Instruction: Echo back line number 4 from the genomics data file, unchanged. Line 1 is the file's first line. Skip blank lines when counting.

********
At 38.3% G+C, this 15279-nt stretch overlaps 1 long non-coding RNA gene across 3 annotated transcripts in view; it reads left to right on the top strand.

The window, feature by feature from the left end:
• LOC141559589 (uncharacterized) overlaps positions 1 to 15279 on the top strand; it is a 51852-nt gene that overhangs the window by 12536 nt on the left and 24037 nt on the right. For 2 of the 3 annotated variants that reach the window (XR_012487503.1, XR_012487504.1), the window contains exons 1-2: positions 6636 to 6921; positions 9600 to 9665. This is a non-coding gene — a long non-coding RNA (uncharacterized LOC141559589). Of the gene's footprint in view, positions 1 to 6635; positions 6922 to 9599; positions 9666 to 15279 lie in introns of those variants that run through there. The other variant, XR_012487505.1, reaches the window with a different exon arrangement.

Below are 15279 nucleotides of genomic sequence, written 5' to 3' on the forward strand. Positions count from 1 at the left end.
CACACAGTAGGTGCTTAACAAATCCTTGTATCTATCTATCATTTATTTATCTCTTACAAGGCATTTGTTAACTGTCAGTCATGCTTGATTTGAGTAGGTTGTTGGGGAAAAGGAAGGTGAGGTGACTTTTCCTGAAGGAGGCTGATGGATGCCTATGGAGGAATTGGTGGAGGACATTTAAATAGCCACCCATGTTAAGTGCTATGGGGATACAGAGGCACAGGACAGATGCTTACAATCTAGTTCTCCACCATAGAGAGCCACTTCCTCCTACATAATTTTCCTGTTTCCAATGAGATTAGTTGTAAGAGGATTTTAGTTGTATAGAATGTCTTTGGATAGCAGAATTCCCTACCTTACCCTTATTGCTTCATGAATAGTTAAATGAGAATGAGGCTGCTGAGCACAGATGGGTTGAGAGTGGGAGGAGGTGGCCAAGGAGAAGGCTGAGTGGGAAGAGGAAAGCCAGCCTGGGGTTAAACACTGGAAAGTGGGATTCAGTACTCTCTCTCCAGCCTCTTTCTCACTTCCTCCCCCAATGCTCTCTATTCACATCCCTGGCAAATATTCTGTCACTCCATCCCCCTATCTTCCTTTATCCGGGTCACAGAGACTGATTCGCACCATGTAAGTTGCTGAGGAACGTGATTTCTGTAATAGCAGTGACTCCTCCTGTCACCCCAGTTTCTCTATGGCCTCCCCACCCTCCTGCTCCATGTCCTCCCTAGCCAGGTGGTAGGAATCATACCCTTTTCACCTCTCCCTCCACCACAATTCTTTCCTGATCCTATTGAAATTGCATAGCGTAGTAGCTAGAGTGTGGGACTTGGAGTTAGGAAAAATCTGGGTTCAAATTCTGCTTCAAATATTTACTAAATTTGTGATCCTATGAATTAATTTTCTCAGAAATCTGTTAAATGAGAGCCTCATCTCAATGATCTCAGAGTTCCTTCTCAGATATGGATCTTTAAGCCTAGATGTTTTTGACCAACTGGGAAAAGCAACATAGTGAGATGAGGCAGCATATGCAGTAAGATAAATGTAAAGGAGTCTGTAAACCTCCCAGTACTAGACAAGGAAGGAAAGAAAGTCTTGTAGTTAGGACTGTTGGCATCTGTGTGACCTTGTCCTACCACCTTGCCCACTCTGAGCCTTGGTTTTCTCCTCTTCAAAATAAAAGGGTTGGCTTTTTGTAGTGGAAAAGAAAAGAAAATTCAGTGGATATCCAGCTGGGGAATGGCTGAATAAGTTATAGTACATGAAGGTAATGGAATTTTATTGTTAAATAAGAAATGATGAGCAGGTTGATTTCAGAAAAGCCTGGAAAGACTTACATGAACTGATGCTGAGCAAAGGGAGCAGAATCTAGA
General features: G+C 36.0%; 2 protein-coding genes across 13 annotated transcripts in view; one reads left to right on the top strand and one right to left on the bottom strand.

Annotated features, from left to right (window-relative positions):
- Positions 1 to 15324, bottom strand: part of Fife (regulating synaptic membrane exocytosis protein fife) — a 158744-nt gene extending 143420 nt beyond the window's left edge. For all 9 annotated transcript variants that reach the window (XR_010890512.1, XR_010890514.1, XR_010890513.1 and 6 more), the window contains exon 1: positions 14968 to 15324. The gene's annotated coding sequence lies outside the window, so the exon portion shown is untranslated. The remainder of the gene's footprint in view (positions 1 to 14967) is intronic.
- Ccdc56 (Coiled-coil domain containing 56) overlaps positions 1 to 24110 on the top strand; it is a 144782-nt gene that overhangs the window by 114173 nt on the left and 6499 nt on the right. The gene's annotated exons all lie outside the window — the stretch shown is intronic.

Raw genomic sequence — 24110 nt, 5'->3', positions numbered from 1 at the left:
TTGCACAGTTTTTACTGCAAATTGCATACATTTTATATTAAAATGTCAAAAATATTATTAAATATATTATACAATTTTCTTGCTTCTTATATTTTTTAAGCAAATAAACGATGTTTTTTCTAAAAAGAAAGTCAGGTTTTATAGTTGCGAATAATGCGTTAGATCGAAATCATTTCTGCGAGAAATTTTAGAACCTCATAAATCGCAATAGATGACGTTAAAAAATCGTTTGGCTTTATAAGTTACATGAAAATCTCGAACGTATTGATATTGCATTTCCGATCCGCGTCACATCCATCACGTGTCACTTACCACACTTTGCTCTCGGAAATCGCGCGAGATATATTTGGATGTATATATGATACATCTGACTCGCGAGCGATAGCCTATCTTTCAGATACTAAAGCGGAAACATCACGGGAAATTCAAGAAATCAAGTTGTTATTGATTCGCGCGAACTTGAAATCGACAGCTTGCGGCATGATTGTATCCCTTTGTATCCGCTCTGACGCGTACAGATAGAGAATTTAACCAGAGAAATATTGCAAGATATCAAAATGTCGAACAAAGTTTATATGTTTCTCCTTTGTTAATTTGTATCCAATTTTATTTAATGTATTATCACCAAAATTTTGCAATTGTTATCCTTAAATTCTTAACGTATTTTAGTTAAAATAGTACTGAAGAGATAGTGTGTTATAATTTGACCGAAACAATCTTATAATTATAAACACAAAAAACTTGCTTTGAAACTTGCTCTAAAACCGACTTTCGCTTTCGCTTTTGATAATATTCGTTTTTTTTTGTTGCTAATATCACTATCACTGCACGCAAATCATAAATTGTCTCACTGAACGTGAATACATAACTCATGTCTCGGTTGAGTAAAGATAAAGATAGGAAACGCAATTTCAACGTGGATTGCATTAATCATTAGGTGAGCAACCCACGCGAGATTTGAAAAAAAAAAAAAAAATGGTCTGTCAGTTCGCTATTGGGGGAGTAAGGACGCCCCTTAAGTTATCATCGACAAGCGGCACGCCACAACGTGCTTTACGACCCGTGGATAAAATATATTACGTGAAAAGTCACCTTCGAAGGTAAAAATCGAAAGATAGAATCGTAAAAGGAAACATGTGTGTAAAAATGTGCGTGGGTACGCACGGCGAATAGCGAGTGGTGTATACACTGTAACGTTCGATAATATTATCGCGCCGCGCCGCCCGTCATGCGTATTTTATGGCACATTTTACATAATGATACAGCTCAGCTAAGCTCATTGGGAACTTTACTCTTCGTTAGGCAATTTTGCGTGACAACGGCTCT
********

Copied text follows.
Below are 15279 nucleotides of genomic sequence, written 5' to 3' on the forward strand. Positions count from 1 at the left end.